The Sound’s Top 5 Albums of 2022

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This past year has been a unique one in the world of music. With the pandemic finally long gone, artists were able to start touring again, and we’ve gotten more quality and pure fun music than we have in years past. We’ll start with some honorable mentions:

Dawn FM – The Weeknd

Cheat Codes – Danger Mouse & Black Thought

Melt My Eyez See Your Future – Denzel Curry

CRASH – Charli XCX

It’s Almost Dry – Pusha T

JAMIE – Montell Fish

SOS – SZA

HEROES & VILLANS – Metro Boomin

Crest – Bladee & Ecco2K

 

5. Ants From Up There – Black Country, New Road

Black Country, New Road has become the new innovators in this unique era of rock, and they bring some experimentation to this genre that has been sorely missed. I love their instrumental arrangements, utilizing the violin, saxophone, flute, glockenspiel and others, alongside your typical drums, bass, and guitar. Lead singer Isaac Wood does a great job displaying emotional heartthrob through his delivery, even if the lyrics are occasionally satirical or not super deep. Wood’s vocals with the drowning, psychedelic instrumental pieces make for a very grandiose piece of music. It all culminates with the final track Basketball Shoes, a 12 minute epic with a haunting but euphoric outro reminiscent of fabled post-rock bands Godspeed You! Black Emperor and Silver Mt. Zion. Some of the other standouts include emotional cuts like Concorde and The Place Where he Inserted the Blade, and up-tempo tracks like Chaos Space Marine and Snow Globes.

 

4. Gemini Rights РSteve Lacy

Steve Lacy’s second studio album is not only a coming out party, but also a culmination of his talents as an artist. He started in 2015 making songs via his iPhone, but is now a renowned multi-instrumentalist, songwriter, producer, and singer with a number one hit in Bad Habit. The album jam-packs so much in its 35 minute runtime, mixing alternative R&B and indie rock with elements of funk and Neo-soul in there too. Lacy knows how to make his distinctly experimental sound very addicting, with funky basslines and booming drums to fill the space. His writing touches on his complicated love life, but still keeps a sense of mystery. Mercury was the lead single and was undoubtedly Lacy’s most ambitious song to date. Elements of Brazilian funk and a fantastic beat that gives a feeling of marching in the desert. Some other hits include the indie-infused Helmet and Bad Habit, and the glimmering synths of the outro Give You The World.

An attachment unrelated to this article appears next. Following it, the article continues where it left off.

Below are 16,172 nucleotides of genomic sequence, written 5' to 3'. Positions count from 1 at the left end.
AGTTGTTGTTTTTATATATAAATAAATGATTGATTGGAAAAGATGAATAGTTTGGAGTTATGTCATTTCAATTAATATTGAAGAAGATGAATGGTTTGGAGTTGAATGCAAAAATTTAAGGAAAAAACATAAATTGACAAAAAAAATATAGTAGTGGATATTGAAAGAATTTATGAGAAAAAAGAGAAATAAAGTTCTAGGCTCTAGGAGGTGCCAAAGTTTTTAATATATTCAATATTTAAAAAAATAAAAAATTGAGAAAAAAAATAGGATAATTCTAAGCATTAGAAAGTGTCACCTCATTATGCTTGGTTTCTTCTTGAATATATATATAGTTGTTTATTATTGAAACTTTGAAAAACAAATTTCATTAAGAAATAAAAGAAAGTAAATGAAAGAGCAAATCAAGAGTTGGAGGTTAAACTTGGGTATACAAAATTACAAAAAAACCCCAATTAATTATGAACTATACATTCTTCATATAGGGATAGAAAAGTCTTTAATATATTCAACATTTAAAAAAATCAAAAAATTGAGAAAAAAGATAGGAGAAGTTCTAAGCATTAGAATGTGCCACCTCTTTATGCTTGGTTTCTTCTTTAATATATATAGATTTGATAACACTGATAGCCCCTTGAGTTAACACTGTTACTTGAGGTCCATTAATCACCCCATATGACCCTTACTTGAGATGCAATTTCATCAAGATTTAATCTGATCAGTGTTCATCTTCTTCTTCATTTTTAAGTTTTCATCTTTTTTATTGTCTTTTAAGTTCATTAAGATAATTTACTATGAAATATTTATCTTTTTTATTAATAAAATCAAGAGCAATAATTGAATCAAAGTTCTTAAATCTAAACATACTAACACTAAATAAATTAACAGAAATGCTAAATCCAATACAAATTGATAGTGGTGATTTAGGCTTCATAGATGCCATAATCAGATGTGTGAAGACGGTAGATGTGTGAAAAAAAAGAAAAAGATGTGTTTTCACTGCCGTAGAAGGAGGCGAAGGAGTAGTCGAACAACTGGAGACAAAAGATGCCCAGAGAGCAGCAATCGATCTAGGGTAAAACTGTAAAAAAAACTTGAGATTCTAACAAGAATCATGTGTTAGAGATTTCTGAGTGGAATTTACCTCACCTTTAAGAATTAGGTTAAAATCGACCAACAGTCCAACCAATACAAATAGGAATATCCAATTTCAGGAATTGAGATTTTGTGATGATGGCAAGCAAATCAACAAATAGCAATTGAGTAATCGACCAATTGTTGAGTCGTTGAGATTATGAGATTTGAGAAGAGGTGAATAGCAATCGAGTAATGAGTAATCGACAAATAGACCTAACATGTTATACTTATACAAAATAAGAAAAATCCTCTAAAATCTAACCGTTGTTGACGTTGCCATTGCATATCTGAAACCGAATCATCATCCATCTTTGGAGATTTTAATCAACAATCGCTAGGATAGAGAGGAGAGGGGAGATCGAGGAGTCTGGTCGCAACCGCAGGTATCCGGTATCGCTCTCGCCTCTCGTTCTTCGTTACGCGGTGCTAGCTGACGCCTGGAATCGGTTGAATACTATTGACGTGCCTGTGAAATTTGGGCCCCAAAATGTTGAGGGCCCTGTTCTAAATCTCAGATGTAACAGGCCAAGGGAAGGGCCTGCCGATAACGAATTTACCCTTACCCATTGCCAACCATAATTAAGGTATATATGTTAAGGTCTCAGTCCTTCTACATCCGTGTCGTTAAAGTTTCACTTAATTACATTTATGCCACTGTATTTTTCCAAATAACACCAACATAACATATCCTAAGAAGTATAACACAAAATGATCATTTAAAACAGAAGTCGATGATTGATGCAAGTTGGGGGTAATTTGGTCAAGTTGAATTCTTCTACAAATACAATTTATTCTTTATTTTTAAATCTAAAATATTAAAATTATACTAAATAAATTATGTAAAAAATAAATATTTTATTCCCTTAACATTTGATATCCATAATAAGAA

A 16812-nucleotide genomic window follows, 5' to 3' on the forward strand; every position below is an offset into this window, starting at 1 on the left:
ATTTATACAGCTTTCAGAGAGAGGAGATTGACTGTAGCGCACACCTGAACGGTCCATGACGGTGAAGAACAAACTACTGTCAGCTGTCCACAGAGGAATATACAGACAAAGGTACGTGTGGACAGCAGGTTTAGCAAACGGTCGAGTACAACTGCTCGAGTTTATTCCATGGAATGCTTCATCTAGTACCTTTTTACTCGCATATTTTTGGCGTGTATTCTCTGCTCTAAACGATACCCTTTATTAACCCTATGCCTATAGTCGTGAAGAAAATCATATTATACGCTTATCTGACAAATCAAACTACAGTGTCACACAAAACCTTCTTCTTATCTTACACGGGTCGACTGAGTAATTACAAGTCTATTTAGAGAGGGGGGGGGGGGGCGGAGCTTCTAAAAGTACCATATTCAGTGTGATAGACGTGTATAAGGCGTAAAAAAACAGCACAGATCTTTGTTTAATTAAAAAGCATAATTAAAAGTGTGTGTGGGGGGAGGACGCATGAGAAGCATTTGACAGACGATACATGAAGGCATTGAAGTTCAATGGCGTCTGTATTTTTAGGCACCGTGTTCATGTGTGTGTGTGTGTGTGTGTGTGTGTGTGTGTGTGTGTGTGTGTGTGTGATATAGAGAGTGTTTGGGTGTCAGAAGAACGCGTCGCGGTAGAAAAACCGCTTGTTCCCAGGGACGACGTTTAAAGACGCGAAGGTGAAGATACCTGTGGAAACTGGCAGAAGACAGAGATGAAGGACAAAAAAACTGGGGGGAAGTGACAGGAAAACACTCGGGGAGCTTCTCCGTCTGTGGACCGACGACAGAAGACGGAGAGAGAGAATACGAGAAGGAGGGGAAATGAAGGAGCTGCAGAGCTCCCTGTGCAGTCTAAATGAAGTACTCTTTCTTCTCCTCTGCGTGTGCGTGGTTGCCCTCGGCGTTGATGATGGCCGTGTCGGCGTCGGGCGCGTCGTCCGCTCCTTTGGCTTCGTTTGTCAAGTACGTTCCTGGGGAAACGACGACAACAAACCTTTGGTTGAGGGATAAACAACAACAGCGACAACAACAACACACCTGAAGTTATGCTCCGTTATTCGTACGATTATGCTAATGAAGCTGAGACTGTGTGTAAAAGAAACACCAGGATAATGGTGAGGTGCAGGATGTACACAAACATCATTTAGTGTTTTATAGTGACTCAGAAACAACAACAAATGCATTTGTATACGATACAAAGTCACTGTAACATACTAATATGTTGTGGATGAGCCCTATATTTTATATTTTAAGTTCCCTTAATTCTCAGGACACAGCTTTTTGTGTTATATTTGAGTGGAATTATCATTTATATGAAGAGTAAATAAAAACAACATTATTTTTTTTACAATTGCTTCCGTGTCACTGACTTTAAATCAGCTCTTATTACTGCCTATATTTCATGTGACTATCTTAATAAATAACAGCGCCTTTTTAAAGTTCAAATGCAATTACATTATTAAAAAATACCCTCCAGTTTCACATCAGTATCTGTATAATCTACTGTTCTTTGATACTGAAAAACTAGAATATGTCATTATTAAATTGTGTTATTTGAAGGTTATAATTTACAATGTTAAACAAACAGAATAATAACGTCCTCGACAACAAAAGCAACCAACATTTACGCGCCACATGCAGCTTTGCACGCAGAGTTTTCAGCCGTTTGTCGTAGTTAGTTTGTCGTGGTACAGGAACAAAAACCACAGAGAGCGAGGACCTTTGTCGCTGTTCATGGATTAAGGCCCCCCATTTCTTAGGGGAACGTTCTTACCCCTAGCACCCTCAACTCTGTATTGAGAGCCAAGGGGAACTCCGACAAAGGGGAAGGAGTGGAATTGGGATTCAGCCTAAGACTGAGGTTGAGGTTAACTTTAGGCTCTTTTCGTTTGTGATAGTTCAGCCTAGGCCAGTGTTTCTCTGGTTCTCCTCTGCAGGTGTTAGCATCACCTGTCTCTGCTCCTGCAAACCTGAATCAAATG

3. Hellfire – black midi

If there were two bands that emphasize the new generation of rock music, many would say Black Country, New Road and black midi. On their third album Hellfire, black midi incorporates a little bit of everything into an abrasive, fast-paced melting pot of genres. Seemingly calm instrumentals turn into powerful percussion pieces at breakneck speed, highlighted with the lead singer’s half-rapped, half-sung vocals. An interesting influence the band drew from is show tunes, and it oddly fits well with the top-tier production here. Hellfire might sound like chaos to a lot of people, but my assessment is that uniqueness at the expense of easy listening always beats blandness we’ve all heard before.

 

2. The Forever Story – JID

2022 was a fantastic year for rap, and this album was among the best of the best. It’s not far-fetched to call JID the best technical rapper out there, and that’s demonstrated better than ever before on his first solo project since 2018. His hypnotic flows slide effortlessly over a wide variety of beats, and his soulful melodies are better than ever before. The Forever Story is an all encompassing tale that talks about his life to that point: family struggles and unity, his upbringing, and his rise to stardom. The final song 2007 is a storytelling track about him getting signed to his label, similar to Kanye West’s Last Call. Other standouts included Kody Blu 31, a gospel-sampling blissful tune, and Raydar, a crazy two sided rap marathon featuring some of JID’s best flows ever. “I don’t really know why, but I would say my favorite song is Stars,” said Owen Longano (11).

 

1. Mr. Morale and the Big Steppers –¬†Kendrick Lamar

In most years, JID would’ve ran away with album of the year. However, this year was not like many others, as Kendrick Lamar returned with his first album in five years. Kendrick took the opportunity to focus on himself, and created a self reflective piece of work that serves as a therapy session for both him and the listener. He discusses life throughout his absence in the spotlight, like family struggles and addiction. It’s not his most ambitious album sound-wise, but he’s got his jazz-rap production dialed into perfection. “My favorite song on the album was Father Time. It had nice jazz-infused production and you can tell that Kendrick is rapping from his heart. Lastly, the chorus by Sampha is a great addition and adds another great dimension to the song,” said Jonah Eilers (10). One great example of this was the lead single The Heart Part 5, which incorporates a beautiful Marvin Gaye sample. Every track on here is honestly a standout, but Kendrick went all across the board here, with the unsettling ballad United In Grief, the trap banger N95, and the ethereal outro Mirror.